July 10, 2001
SHOULD THE SALVATION ARMY BE ALLOWED TO DISCRIMINATE
Ellen Ratner reports from Washington on a front page story in todays Washington Post on the Salvation Army which states the Bush administration is working with certain religious charities to help them legally avoid having to hire gays and lesbians. The White House has denied the allegations.
PROTESTERS GREET BUSH IN NEW YORK
Mindanda Kennedy reports from New York City where hundreds of protesters and equal number of supporters gathered outside of St. Patrick’s Cathedral on 5th Avenue in Manhattan today to greet George W. Bush’s during his first trip to New York as President. Bush arrived to honor Cardinal John O’Conner with a Congressional Medal of Honor. Protesters came from a wide array of environmental, women’s, fair trade, and pro-democracy groups to demand a legitimate election and to protest Bush’s conservative policies.
DENVER POLICE SHOOT UNARMED MAN AT LEAST 42 TIMES
Sam Fuqa reports from Dever where a suspected car thief was killed in a hail of bullets over the weekend, when seven denver police officers fired 42 shots at 39-year old richard Vaughn dutson , jr. Police opened fire on Dutson in a dowtown parking lot after he rammed the police car with the stolen vehicle. Relatives of the dead man question the use of excessive force 42 shots at an unarmed man. With more on the story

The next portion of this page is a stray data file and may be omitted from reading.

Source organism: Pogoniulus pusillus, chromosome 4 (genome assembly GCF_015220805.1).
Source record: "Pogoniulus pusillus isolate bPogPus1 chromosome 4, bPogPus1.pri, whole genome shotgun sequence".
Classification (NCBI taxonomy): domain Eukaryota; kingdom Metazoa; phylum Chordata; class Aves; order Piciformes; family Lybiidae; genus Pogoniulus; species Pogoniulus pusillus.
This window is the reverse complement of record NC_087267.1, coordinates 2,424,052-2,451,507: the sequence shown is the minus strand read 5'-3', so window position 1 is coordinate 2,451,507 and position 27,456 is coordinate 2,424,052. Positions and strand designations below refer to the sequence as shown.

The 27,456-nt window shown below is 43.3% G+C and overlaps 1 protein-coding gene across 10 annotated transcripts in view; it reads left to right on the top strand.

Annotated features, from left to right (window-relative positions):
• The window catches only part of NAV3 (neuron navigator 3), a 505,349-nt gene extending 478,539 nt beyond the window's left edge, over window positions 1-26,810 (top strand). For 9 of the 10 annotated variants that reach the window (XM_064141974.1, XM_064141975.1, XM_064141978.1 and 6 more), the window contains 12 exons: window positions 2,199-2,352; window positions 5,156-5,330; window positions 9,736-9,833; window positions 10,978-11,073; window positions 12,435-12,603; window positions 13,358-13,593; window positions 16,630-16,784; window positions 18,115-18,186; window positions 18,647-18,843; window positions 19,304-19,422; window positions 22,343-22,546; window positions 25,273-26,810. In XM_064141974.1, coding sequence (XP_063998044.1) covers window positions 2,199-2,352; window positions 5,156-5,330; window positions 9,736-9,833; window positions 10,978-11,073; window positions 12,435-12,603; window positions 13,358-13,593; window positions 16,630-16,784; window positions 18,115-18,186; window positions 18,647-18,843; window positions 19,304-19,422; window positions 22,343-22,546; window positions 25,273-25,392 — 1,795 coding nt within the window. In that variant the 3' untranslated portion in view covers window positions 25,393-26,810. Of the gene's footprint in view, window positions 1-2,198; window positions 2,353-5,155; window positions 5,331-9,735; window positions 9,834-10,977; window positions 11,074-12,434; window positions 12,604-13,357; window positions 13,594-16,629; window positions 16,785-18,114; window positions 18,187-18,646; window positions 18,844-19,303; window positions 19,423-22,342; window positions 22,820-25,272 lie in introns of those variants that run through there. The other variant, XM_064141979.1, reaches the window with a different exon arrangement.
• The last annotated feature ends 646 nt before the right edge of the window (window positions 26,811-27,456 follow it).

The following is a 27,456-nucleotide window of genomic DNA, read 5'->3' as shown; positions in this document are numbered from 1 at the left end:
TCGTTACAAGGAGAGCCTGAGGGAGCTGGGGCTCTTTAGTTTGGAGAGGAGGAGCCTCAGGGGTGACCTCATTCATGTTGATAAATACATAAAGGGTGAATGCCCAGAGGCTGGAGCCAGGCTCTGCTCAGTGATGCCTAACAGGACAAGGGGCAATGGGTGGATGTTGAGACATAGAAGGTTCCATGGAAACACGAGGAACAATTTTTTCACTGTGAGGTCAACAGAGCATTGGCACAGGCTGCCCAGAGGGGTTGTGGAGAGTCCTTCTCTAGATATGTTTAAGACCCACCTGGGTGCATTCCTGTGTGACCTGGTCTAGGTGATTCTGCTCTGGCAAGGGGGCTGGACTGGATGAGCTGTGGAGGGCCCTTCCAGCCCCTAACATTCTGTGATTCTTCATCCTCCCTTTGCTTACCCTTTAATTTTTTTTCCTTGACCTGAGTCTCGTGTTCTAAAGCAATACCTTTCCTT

POLICE BRUTALITY IN SEATTLE
Martha Baskin reports from Seattle where increased tensions between police and African American citizens have lead to the jailing of a long time activist. James Garrett is being held without bail on charges he assaulted the Mayor Paul Shell with a bullhorn. Tensions have by tight in Seattle since last month’s police killing of unarmed African American motorist Aaron Roberts.
CALIFORNIA WON’T GET ITS MONEY BACK
Kata Mester reports from Sacramento on a decision by a Federal Judge to deny California rate-payers a $8.9 billion refund. California Governor Gray Davis claims his consumers have been illegally over-charged that much since May 2000, but Judge Curtis Wagner disagreed, leaving the money in the hands of the big energy companies who are making record profits.
MANDELA SEES PEACE IN BURUNDI
Rupert Cook reports from Bujimbura on a possible breakthrough in efforts to end years of bloody ethnic clashes in Burundi. Former south African president nelson Mandela who promised a quote surprise for everyone after leaving a talk with five African heads of states. Mandela refused to give details but a senior aide said the deal calls for power sharing with a Tutsi as president for 18- months and a Hutu as president for the following 18-months. Burundi’s president who also attended the talks appeared less optimistic than Mandela. When asked if he would attend the July 23rd peace talks in Arusha, Tanzania president Pierre Buyoya would only say maybe there will not be a meeting.